Several years have passed since I last encountered a book by Annie Dillard, but her images remain as strong in the memory as Proust's madeleine. Her gaze concentrates on the ordinary until it is transformed into the transcendent: a tree so intensely colored that it gives off light; a sky's invisible clouds revealed only in reflected images on the surface of a glassy lake; a bowl of pond water where one-celled creatures are visible to the naked eye.
The literary critic John Bayley has written a deeply affecting lament for his late wife, the philosopher and novelist Iris Murdoch, as she disappeared into the insidious fog of Alzheimer's. She died at roughly the same time the book was published, in January of this year. Yet Bayley's book is not only a threnody; it is also an epithalamium, a nuptial hymn offered in praise of their 40-some years of marriage.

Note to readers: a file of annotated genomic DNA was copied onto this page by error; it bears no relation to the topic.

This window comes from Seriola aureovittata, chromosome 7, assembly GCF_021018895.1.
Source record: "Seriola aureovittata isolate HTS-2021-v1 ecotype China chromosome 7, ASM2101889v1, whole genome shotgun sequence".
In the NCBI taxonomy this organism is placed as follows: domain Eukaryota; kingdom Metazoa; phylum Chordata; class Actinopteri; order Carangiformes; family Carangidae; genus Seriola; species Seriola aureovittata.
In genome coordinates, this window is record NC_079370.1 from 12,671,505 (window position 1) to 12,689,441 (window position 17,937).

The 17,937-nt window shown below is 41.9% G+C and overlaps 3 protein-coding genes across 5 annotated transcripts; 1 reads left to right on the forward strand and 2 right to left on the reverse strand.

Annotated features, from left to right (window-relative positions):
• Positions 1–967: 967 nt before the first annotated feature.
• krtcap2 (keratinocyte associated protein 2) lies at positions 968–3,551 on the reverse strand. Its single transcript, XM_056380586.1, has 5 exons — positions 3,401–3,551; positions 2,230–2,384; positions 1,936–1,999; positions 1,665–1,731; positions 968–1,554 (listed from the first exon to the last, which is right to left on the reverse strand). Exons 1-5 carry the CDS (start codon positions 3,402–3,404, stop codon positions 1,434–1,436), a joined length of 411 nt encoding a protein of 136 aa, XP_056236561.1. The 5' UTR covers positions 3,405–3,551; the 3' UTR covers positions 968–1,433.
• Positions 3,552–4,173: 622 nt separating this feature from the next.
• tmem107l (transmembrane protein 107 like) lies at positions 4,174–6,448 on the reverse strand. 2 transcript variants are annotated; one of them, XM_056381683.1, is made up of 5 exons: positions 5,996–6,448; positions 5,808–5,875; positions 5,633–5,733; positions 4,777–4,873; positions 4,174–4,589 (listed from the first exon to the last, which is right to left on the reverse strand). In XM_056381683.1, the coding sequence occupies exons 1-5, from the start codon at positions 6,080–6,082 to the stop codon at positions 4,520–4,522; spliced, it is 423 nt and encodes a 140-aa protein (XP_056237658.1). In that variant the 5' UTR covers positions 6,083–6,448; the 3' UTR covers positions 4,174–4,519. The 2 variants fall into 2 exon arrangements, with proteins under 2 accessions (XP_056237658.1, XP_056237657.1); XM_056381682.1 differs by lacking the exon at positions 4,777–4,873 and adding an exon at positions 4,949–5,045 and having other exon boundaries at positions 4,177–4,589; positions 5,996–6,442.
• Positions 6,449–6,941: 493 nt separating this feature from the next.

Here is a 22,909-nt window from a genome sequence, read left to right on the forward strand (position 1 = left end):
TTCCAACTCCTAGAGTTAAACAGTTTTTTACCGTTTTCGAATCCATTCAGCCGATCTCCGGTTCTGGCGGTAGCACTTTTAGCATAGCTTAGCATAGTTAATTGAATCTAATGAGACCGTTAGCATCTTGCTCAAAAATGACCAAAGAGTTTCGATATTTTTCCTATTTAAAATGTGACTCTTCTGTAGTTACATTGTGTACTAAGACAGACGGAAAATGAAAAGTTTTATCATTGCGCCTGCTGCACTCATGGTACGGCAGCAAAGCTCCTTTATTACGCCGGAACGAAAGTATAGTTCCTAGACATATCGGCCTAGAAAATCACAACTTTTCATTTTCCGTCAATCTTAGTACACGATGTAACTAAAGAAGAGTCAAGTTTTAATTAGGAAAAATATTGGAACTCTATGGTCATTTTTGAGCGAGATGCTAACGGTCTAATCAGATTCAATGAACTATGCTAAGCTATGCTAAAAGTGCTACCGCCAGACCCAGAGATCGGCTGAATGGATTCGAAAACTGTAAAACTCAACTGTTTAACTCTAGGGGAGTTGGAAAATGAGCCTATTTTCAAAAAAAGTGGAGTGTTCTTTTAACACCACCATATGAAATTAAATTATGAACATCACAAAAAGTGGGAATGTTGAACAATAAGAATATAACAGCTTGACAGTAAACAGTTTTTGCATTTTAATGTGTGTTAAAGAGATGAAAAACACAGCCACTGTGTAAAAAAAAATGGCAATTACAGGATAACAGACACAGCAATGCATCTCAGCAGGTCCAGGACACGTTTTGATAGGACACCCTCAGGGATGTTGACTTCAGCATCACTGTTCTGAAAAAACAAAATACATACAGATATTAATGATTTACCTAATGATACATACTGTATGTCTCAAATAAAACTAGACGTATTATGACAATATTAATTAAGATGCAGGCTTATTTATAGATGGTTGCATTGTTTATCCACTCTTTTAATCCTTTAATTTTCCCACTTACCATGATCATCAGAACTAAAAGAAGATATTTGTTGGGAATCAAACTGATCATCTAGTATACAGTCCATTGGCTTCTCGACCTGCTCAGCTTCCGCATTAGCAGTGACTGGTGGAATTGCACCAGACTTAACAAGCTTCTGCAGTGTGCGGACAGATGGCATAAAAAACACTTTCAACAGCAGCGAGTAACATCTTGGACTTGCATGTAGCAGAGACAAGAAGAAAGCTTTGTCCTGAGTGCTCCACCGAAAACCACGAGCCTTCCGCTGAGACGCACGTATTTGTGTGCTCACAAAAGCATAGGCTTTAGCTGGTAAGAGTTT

We are living at a time of crisis—a time in which the health (if not the survival) of the entire community of life, human and nonhuman, is at risk." So writes Douglas Sturm in this finely crafted book.
Are vegetarians trying to save animals or are they trying to save themselves? Is vegetarianism about changing the world or escaping from it? These are questions the acclaimed novelist and critic J. M. Coetzee raises in a wonderfully inventive and inconclusive book.
Since most people today die of chronic illnesses such as heart disease, cancer, stroke or dementia, and many live with these diseases for years, this handbook will be enormously helpful for pastors, patients and families. The book gives compassionate and sensible guidance to those seeking to negotiate the difficult spiritual and medical terrain that surrounds the experience of dying.